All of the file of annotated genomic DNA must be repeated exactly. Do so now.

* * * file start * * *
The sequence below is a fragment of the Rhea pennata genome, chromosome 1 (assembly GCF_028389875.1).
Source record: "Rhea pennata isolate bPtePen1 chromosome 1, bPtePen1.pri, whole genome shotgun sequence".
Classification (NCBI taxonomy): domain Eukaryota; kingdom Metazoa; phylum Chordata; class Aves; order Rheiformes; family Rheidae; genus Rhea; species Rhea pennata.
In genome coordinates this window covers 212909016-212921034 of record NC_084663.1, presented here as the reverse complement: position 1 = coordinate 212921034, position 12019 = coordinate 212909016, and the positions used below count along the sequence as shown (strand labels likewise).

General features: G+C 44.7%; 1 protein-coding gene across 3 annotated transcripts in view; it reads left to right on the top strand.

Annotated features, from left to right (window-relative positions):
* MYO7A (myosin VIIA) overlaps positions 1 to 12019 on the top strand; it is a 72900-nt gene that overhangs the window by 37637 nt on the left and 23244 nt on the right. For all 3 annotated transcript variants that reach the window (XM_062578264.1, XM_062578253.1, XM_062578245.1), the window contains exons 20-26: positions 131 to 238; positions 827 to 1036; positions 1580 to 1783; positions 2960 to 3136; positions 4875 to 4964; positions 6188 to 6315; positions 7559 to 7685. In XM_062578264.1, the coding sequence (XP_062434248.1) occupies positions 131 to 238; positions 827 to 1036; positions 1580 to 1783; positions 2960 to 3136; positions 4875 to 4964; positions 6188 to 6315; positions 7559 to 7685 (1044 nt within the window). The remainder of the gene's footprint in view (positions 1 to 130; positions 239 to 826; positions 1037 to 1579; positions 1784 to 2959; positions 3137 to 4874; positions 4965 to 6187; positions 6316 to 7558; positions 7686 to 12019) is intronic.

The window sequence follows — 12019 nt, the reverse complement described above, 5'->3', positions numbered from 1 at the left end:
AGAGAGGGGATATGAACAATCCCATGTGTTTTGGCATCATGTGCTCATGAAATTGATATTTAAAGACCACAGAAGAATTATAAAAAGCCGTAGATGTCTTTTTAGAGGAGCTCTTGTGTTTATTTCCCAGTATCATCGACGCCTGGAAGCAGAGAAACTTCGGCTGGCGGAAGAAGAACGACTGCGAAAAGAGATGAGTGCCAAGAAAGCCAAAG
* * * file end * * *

The sequence below is a fragment of the Rhea pennata genome, chromosome 1 (assembly GCF_028389875.1).
Source record: "Rhea pennata isolate bPtePen1 chromosome 1, bPtePen1.pri, whole genome shotgun sequence".
Classification (NCBI taxonomy): domain Eukaryota; kingdom Metazoa; phylum Chordata; class Aves; order Rheiformes; family Rheidae; genus Rhea; species Rhea pennata.
In genome coordinates this window covers 212909016-212921034 of record NC_084663.1, presented here as the reverse complement: position 1 = coordinate 212921034, position 12019 = coordinate 212909016, and the positions used below count along the sequence as shown (strand labels likewise).

General features: G+C 44.7%; 1 protein-coding gene across 3 annotated transcripts in view; it reads left to right on the top strand.

Annotated features, from left to right (window-relative positions):
* MYO7A (myosin VIIA) overlaps positions 1 to 12019 on the top strand; it is a 72900-nt gene that overhangs the window by 37637 nt on the left and 23244 nt on the right. For all 3 annotated transcript variants that reach the window (XM_062578264.1, XM_062578253.1, XM_062578245.1), the window contains exons 20-26: positions 131 to 238; positions 827 to 1036; positions 1580 to 1783; positions 2960 to 3136; positions 4875 to 4964; positions 6188 to 6315; positions 7559 to 7685. In XM_062578264.1, the coding sequence (XP_062434248.1) occupies positions 131 to 238; positions 827 to 1036; positions 1580 to 1783; positions 2960 to 3136; positions 4875 to 4964; positions 6188 to 6315; positions 7559 to 7685 (1044 nt within the window). The remainder of the gene's footprint in view (positions 1 to 130; positions 239 to 826; positions 1037 to 1579; positions 1784 to 2959; positions 3137 to 4874; positions 4965 to 6187; positions 6316 to 7558; positions 7686 to 12019) is intronic.

The window sequence follows — 12019 nt, the reverse complement described above, 5'->3', positions numbered from 1 at the left end:
AGAGAGGGGATATGAACAATCCCATGTGTTTTGGCATCATGTGCTCATGAAATTGATATTTAAAGACCACAGAAGAATTATAAAAAGCCGTAGATGTCTTTTTAGAGGAGCTCTTGTGTTTATTTCCCAGTATCATCGACGCCTGGAAGCAGAGAAACTTCGGCTGGCGGAAGAAGAACGACTGCGAAAAGAGATGAGTGCCAAGAAAGCCAAAG